1. Connect two independent clauses with a comma plus one of these coordinating conjunctions: and, but, for, or, nor, yet, so.

2. Separate two independent clauses with a semicolon or period.

3. Change one of the independent clauses into a dependent clause.

EXERCISE:

Rewrite the following paragraph. Change the fragments, run-ons, and comma splices into complete and correct sentences. Add punctuation marks if necessary.

Cats make great pets, you have to be affectionate with them. Not always coming when you call them. Because they are rather independent animals. Many people prefer dogs, you can train them to come, or sit, or fetch a bone. With cats, on the other hand, you have to be willing to let them live their own lives if you attempt to train them you may become discouraged. If you put two cats in the same room you are in for quite a treat. They chase each other, usually all in fun and when one catches the other the real show begins. Often they will cuddle and clean each other sometimes they will fight. The wise pet owner will know when to break up a fight and when to let go since it is only play for the cats. They can be great company if you understand them.

Run on Sentences and Comma splices: Part Two

November 9, 2009

Now that you recognize RUN-ONS and COMMA SPLICES, it is important to know how to correct them.

There are three methods of correction.

METHOD 1: Connect two independent clauses with a comma plus one of these coordinating conjunctions: and, but, for, or, nor, yet, so.

eg.   faulty: Students write papers, professors correct them.

revised: Students write papers, and professors correct them.

faulty: The men cooked dinner, the women mixed the drinks.

revised: The men cooked dinner, so the women mixed the drinks.

EXERCISE:

Change each of the following into a complete and correct sentence by placing a comma plus a conjunction where necessary.

1. It was my mom’s birthday, I called her on the phone.

2. Going out to dinner is fun it is expensive.

3. She is my roommate we split all the bills.

4. We found some shells on the beach they were beautiful.

5. I’m not sure I understand it completely I like it.

METHOD 2: Separate two independent clauses with a semicolon or a period.

eg.   faulty: Students write papers, professors correct them.

revised: Students write papers; professors correct them.

faulty: The men cooked dinner, the women mixed the drinks.

revised: The men cooked dinner. The women mixed the drinks.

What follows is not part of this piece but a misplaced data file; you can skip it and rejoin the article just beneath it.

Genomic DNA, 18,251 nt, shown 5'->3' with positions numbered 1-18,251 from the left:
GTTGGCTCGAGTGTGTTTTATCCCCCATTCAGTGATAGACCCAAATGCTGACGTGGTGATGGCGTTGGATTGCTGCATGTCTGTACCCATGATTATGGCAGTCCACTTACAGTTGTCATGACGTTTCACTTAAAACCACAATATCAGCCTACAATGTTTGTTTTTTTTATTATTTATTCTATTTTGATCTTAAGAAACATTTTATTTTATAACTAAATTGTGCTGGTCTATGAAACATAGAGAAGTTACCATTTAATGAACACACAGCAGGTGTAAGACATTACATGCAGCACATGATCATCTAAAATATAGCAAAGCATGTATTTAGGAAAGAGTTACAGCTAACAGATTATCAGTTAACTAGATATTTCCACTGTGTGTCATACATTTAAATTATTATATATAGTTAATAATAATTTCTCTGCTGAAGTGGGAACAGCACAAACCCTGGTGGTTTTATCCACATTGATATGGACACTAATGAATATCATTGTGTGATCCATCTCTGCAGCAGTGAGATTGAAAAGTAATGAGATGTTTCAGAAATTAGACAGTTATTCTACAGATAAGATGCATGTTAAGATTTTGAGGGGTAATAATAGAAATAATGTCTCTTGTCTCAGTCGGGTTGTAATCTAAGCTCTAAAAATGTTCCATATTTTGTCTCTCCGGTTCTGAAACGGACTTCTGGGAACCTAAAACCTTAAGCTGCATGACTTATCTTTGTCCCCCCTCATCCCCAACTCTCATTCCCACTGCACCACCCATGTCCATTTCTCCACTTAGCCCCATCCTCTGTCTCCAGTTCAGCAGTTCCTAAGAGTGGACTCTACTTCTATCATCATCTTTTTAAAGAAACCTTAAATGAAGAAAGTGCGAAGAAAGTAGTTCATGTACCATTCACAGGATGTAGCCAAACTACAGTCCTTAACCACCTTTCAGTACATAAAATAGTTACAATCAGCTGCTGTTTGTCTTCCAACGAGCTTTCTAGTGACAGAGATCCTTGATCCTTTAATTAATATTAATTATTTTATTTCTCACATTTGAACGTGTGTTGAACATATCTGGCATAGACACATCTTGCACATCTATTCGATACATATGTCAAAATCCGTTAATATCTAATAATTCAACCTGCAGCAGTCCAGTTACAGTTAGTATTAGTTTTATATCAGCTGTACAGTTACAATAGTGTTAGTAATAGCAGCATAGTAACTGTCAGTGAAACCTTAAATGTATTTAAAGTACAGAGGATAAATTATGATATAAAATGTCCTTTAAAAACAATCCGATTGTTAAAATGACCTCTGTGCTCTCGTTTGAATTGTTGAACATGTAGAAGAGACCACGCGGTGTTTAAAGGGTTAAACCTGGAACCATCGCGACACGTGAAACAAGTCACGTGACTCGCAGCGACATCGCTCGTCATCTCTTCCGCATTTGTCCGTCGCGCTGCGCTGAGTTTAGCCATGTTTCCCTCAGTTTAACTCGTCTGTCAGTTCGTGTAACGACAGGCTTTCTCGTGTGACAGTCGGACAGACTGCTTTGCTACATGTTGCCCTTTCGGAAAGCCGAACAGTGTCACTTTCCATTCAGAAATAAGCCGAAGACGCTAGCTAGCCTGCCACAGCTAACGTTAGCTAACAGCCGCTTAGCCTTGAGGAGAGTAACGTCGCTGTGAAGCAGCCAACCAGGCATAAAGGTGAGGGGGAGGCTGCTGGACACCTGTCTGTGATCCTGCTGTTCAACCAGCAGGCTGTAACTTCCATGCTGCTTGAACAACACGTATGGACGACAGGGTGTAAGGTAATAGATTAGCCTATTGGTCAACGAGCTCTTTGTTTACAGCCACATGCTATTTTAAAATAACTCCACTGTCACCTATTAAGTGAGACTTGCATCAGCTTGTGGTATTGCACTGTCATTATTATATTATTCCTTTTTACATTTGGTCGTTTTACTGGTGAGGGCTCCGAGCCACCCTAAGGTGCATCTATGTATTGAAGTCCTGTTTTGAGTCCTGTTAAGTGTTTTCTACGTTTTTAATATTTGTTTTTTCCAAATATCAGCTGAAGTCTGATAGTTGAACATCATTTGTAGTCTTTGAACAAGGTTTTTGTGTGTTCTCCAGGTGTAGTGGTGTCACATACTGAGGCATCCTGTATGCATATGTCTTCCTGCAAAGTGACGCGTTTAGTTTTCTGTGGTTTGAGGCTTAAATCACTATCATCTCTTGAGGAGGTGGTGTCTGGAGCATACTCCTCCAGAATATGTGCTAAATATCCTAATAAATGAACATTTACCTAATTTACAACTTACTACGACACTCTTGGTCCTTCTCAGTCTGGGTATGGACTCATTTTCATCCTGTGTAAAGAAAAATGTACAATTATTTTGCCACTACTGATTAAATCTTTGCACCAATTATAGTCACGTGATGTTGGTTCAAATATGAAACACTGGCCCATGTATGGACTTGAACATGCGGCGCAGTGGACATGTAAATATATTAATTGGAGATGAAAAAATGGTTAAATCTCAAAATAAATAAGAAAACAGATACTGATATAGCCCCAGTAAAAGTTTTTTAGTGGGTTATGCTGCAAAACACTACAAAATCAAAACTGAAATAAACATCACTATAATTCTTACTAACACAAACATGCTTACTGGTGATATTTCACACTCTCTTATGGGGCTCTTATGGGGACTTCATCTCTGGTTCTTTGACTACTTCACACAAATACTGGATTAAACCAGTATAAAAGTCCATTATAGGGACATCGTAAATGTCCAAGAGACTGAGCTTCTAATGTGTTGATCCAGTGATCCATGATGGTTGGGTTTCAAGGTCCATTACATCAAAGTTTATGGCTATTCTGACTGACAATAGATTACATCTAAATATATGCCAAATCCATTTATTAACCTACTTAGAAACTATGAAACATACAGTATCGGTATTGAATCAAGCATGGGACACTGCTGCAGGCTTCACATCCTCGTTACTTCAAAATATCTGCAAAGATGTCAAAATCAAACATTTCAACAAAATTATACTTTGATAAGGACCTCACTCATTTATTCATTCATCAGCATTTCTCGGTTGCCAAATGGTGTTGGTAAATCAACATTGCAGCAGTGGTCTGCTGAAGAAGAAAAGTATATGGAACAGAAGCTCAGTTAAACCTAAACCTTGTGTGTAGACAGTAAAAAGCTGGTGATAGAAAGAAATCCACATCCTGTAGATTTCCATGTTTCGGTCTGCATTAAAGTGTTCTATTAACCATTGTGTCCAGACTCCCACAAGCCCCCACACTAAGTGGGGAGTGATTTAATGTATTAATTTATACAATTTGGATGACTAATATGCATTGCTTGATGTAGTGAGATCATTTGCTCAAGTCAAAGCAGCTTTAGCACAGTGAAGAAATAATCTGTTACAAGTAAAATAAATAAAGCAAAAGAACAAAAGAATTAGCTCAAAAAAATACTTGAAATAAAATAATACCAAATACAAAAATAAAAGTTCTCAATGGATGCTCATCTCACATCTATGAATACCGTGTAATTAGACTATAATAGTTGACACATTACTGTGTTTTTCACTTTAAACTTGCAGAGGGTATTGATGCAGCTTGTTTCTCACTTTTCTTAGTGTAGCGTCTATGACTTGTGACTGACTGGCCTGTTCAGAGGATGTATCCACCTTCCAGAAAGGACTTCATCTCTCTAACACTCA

In addition, connecting words such as however, therefore, consequently, nevertheless, likewise, besides, also, then, furthermore should be used after the semicolon or period–but not a comma. Because these are strong words, they should be followed by a comma. The word then is an exception; it does not generally take a comma.

eg.   – Students write papers; then professors correct them.

– The men cooked dinner; therefore, the women mixed the drinks.

– The train stops here. However, it is always late.

– I hope the Maple Leafs win the Stanley Cup. Nevertheless,they have a way to go yet.

EXERCISE:

Correct each of the following by placing a semicolon or period between the independent clauses. Add commas where they are needed.

1. I received the most votes therefore I was elected.

2. I want to visit him however I am not feeling well.

3. The play was a comedy, it was very funny.

4. You want your freedom nevertheless you will have to get a

job.

5. She must be out of town otherwise she would be here.

6. First we eat dinner, then we have dessert.

METHOD 3. Change one of the independent clauses into a dependent clause.

This can be done using one of the CONDITIONAL WORDS we discussed earlier.

** Remember, when a dependent clause comes at the beginning of a sentence, it is followed by a comma.

eg.   faulty: Students write papers, professors correct them.

revised: When students write papers, professors correct them.

faulty: The train stops here, it is always late.

revised: The train stops here although it is always late.

EXERCISE

Each of the following contains two independent clauses. Correct the sentence by making one of them into a dependent clause.

1. We went to the museum, Bob went to the ball game.

2. You are my sister I love you.

3. I don’t like crowds, I enjoy going to the beach.

4. The temperature dropped it started to rain.

5. I get my change, I look for a penny.

6. You were gone the plumber came.